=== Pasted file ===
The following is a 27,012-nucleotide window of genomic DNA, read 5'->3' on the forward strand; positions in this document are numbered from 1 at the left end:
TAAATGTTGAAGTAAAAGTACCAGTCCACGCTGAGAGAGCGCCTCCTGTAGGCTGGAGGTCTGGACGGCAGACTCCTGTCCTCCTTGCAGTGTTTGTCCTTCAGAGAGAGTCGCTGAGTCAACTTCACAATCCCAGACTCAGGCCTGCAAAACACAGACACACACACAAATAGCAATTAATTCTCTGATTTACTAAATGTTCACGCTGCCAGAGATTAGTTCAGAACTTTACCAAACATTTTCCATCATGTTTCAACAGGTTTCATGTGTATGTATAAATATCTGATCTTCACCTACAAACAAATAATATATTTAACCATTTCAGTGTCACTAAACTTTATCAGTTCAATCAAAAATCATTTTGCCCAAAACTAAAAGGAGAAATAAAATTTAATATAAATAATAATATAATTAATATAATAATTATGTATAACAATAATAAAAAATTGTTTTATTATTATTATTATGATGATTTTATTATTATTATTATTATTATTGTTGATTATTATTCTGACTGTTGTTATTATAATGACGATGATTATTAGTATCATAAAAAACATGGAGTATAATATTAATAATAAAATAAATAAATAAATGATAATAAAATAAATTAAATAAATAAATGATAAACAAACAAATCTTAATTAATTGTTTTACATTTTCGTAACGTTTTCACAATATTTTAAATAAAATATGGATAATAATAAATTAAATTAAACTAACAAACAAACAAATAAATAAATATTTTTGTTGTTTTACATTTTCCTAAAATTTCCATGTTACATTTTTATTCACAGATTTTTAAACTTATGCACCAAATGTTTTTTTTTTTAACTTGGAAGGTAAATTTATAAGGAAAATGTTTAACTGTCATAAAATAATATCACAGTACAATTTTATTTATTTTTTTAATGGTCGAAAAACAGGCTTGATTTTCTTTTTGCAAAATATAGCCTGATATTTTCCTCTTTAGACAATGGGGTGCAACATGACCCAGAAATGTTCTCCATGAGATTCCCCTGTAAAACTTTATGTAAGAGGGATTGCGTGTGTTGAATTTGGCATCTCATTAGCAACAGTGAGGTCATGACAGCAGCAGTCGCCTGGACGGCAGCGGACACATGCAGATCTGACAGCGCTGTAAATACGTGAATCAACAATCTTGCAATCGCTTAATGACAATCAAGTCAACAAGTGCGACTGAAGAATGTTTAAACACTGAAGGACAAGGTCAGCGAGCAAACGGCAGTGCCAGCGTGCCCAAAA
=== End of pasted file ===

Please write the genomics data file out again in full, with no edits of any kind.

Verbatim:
The following is a 27,012-nucleotide window of genomic DNA, read 5'->3' on the forward strand; positions in this document are numbered from 1 at the left end:
TAAATGTTGAAGTAAAAGTACCAGTCCACGCTGAGAGAGCGCCTCCTGTAGGCTGGAGGTCTGGACGGCAGACTCCTGTCCTCCTTGCAGTGTTTGTCCTTCAGAGAGAGTCGCTGAGTCAACTTCACAATCCCAGACTCAGGCCTGCAAAACACAGACACACACACAAATAGCAATTAATTCTCTGATTTACTAAATGTTCACGCTGCCAGAGATTAGTTCAGAACTTTACCAAACATTTTCCATCATGTTTCAACAGGTTTCATGTGTATGTATAAATATCTGATCTTCACCTACAAACAAATAATATATTTAACCATTTCAGTGTCACTAAACTTTATCAGTTCAATCAAAAATCATTTTGCCCAAAACTAAAAGGAGAAATAAAATTTAATATAAATAATAATATAATTAATATAATAATTATGTATAACAATAATAAAAAATTGTTTTATTATTATTATTATGATGATTTTATTATTATTATTATTATTATTGTTGATTATTATTCTGACTGTTGTTATTATAATGACGATGATTATTAGTATCATAAAAAACATGGAGTATAATATTAATAATAAAATAAATAAATAAATGATAATAAAATAAATTAAATAAATAAATGATAAACAAACAAATCTTAATTAATTGTTTTACATTTTCGTAACGTTTTCACAATATTTTAAATAAAATATGGATAATAATAAATTAAATTAAACTAACAAACAAACAAATAAATAAATATTTTTGTTGTTTTACATTTTCCTAAAATTTCCATGTTACATTTTTATTCACAGATTTTTAAACTTATGCACCAAATGTTTTTTTTTTTAACTTGGAAGGTAAATTTATAAGGAAAATGTTTAACTGTCATAAAATAATATCACAGTACAATTTTATTTATTTTTTTAATGGTCGAAAAACAGGCTTGATTTTCTTTTTGCAAAATATAGCCTGATATTTTCCTCTTTAGACAATGGGGTGCAACATGACCCAGAAATGTTCTCCATGAGATTCCCCTGTAAAACTTTATGTAAGAGGGATTGCGTGTGTTGAATTTGGCATCTCATTAGCAACAGTGAGGTCATGACAGCAGCAGTCGCCTGGACGGCAGCGGACACATGCAGATCTGACAGCGCTGTAAATACGTGAATCAACAATCTTGCAATCGCTTAATGACAATCAAGTCAACAAGTGCGACTGAAGAATGTTTAAACACTGAAGGACAAGGTCAGCGAGCAAACGGCAGTGCCAGCGTGCCCAAAA